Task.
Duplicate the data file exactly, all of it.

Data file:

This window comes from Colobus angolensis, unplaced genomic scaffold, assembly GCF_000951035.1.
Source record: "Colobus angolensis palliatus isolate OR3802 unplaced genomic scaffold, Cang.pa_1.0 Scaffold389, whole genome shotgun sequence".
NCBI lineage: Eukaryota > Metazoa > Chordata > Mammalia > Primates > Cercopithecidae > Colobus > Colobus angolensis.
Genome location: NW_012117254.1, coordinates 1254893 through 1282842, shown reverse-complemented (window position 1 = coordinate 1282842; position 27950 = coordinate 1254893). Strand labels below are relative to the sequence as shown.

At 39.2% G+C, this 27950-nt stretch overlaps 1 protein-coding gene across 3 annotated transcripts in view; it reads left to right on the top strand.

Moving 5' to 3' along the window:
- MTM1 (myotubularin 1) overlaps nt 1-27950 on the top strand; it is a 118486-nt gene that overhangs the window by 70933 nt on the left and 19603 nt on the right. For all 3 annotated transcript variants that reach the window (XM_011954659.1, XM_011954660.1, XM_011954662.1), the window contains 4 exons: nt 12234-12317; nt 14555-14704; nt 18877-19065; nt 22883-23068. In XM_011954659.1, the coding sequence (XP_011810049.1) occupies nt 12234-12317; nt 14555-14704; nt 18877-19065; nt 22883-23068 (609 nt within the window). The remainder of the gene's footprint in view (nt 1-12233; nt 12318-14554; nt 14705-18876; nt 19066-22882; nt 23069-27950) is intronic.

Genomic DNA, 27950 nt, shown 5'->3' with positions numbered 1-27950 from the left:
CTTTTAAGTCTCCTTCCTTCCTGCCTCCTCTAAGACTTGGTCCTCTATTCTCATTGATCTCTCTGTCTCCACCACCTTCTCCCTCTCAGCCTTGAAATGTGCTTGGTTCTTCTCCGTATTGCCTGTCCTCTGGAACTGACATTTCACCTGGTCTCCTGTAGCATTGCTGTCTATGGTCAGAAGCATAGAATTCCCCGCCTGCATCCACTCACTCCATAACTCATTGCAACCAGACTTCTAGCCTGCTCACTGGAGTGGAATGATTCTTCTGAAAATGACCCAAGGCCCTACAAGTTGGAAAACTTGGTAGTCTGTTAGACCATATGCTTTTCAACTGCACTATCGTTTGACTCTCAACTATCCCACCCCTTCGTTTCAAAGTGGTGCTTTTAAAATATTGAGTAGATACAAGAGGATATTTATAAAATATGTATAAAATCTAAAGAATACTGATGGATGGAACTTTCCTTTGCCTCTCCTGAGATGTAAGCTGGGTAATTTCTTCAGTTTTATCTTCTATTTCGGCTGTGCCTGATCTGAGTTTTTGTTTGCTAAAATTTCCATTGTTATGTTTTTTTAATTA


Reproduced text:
This window comes from Colobus angolensis, unplaced genomic scaffold, assembly GCF_000951035.1.
Source record: "Colobus angolensis palliatus isolate OR3802 unplaced genomic scaffold, Cang.pa_1.0 Scaffold389, whole genome shotgun sequence".
NCBI lineage: Eukaryota > Metazoa > Chordata > Mammalia > Primates > Cercopithecidae > Colobus > Colobus angolensis.
Genome location: NW_012117254.1, coordinates 1254893 through 1282842, shown reverse-complemented (window position 1 = coordinate 1282842; position 27950 = coordinate 1254893). Strand labels below are relative to the sequence as shown.

At 39.2% G+C, this 27950-nt stretch overlaps 1 protein-coding gene across 3 annotated transcripts in view; it reads left to right on the top strand.

Moving 5' to 3' along the window:
- MTM1 (myotubularin 1) overlaps nt 1-27950 on the top strand; it is a 118486-nt gene that overhangs the window by 70933 nt on the left and 19603 nt on the right. For all 3 annotated transcript variants that reach the window (XM_011954659.1, XM_011954660.1, XM_011954662.1), the window contains 4 exons: nt 12234-12317; nt 14555-14704; nt 18877-19065; nt 22883-23068. In XM_011954659.1, the coding sequence (XP_011810049.1) occupies nt 12234-12317; nt 14555-14704; nt 18877-19065; nt 22883-23068 (609 nt within the window). The remainder of the gene's footprint in view (nt 1-12233; nt 12318-14554; nt 14705-18876; nt 19066-22882; nt 23069-27950) is intronic.

Genomic DNA, 27950 nt, shown 5'->3' with positions numbered 1-27950 from the left:
CTTTTAAGTCTCCTTCCTTCCTGCCTCCTCTAAGACTTGGTCCTCTATTCTCATTGATCTCTCTGTCTCCACCACCTTCTCCCTCTCAGCCTTGAAATGTGCTTGGTTCTTCTCCGTATTGCCTGTCCTCTGGAACTGACATTTCACCTGGTCTCCTGTAGCATTGCTGTCTATGGTCAGAAGCATAGAATTCCCCGCCTGCATCCACTCACTCCATAACTCATTGCAACCAGACTTCTAGCCTGCTCACTGGAGTGGAATGATTCTTCTGAAAATGACCCAAGGCCCTACAAGTTGGAAAACTTGGTAGTCTGTTAGACCATATGCTTTTCAACTGCACTATCGTTTGACTCTCAACTATCCCACCCCTTCGTTTCAAAGTGGTGCTTTTAAAATATTGAGTAGATACAAGAGGATATTTATAAAATATGTATAAAATCTAAAGAATACTGATGGATGGAACTTTCCTTTGCCTCTCCTGAGATGTAAGCTGGGTAATTTCTTCAGTTTTATCTTCTATTTCGGCTGTGCCTGATCTGAGTTTTTGTTTGCTAAAATTTCCATTGTTATGTTTTTTTAATTA